Rogue River High School will be forced to drop its Chieftains mascot name and remove any related images if a State Board of Education proposal discussed Thursday is approved.
The board reviewed a rule targeting 15 public schools in the state which still have Native American team names and mascots, something the board has said is discriminatory and promotes stereotyping among students.
If approved — perhaps as early as May — the rule would be one of the nation's strongest, and require 15 high schools, mostly in smaller cities, to erase Native American mascots from uniforms, sports fields, websites, trophy cases and even school stationery by July 1, 2017.
Moreover, schools identified as the Braves, Indians and Chieftains would have to adopt a new nickname. Schools called the Warriors would be allowed to retain their nickname if they alter their mascot.
The rule would affect Roseburg High School, which uses the Indians nickname. The regulation would also apply to an unknown number of elementary and middle schools. A public hearing on the rule is scheduled for April 27.
Since the 1970s, more than 600 high school and college teams, including 20 in Oregon, have dropped Native American nicknames.
But some small communities have resisted the trend, saying their nicknames and mascots are a source of pride and tradition.
The six-member board tackled the emotional topic last month, and Thursday was the first public release of the formal rules.
The five-year transition period is intended to help districts pay for changes and give them time to pick a popular new nickname, said Cindy Hunt, government and legal affairs manager for the state Department of Education.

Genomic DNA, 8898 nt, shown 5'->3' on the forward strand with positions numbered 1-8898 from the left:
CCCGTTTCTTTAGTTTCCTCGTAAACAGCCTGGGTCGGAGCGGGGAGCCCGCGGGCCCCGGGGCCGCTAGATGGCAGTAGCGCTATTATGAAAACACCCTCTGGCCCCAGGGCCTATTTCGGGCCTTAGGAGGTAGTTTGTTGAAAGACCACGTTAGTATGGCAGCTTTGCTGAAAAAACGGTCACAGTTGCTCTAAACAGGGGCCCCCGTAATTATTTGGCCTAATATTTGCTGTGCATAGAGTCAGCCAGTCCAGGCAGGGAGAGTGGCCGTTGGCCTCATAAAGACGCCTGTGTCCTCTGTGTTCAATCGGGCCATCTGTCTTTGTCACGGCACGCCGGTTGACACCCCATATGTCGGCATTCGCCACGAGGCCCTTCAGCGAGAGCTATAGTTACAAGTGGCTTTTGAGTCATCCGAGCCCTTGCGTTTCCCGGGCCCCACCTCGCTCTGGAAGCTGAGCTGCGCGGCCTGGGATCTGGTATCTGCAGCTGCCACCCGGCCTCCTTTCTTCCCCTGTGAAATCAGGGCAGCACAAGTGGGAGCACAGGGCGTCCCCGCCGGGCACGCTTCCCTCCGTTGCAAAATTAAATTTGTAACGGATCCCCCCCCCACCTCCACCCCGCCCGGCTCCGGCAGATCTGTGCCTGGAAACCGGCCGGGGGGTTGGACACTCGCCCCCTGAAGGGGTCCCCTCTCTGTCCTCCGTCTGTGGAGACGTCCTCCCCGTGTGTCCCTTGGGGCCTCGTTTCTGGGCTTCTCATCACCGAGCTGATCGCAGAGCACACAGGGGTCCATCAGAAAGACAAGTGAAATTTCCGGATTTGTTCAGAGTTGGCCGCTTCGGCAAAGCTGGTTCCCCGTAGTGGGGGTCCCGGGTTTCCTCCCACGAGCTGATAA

Contacted earlier in the day, Rogue River High School Principal Jesse Pershin noted that unlike some schools, Rogue River already had made numerous changes — including eliminating a Chieftain mascot who roamed the fields and stands at sporting events, and replacing pictures of chiefs with a spear symbol.
"We were more proactive," said Pershin. "We don't have a mascot."
Though the Chieftain is no longer the official school mascot, the name remains, and symbols of chiefs are still found across campus.
Some student athletes on campus Thursday said getting rid of the Chieftain would be disappointing.
"It's just a mascot; we aren't making fun of anything," said Seth Gretz, a Rogue River junior and track and field athlete. "It's part of our history and we aren't trying to stereotype."
Gretz said the school wouldn't have money to paint over murals, purchase new track hurdles and remove the logo from other areas of campus.
Softball player Hope Wolterman agreed that removing the chief images would upset a lot of people, including graduates of the school.
"It's just school spirit; there's nothing derogatory about it," said Wolterman, a junior.
The discussion of the state board to ban the images and mascots began in 2006 when a high school senior did a project on Native American mascots and presented it to the board.
The Enterprise School District in Eastern Oregon changed its mascot from the Savages and Outlaws several years ago at a cost of $15,000 to $20,000. Schools are responsible for covering any costs to remove symbols or alter mascots.
According to Hunt, the transition at Enterprise has taken a decade and is still not quite complete: "People in the community still have the old image."
Though no vote was taken Thursday, the board chaired by Brenda Frank, a member of the Nez Perce tribe, seemed in favor of the rules, with one member questioning whether they could be enforced by 2014. During the public comment period, state Rep. Sherrie Sprenger, a Republican from Scio, questioned why the issue is coming up now, when it wasn't on her radar when the legislature adjourned the first week of March.
"People are concerned about the process; they don't feel it's open," she said. "If the goal is understanding, I don't think we're getting there."
But most of the public comment was in support of the resolution, with Native Americans saying the mascots, even if well-intentioned, do not reflect their traditions.
"It is not an honor to be fictionalized," said Neva Lenk, 24, of Portland. "It is not an honor to be taunted by opposing team or schools because of your race. It is not an honor to be used as a mascot."
Reach reporter Teresa Ristow at 541-776-4459 or email@example.com. The Associated Press also contributed to this story.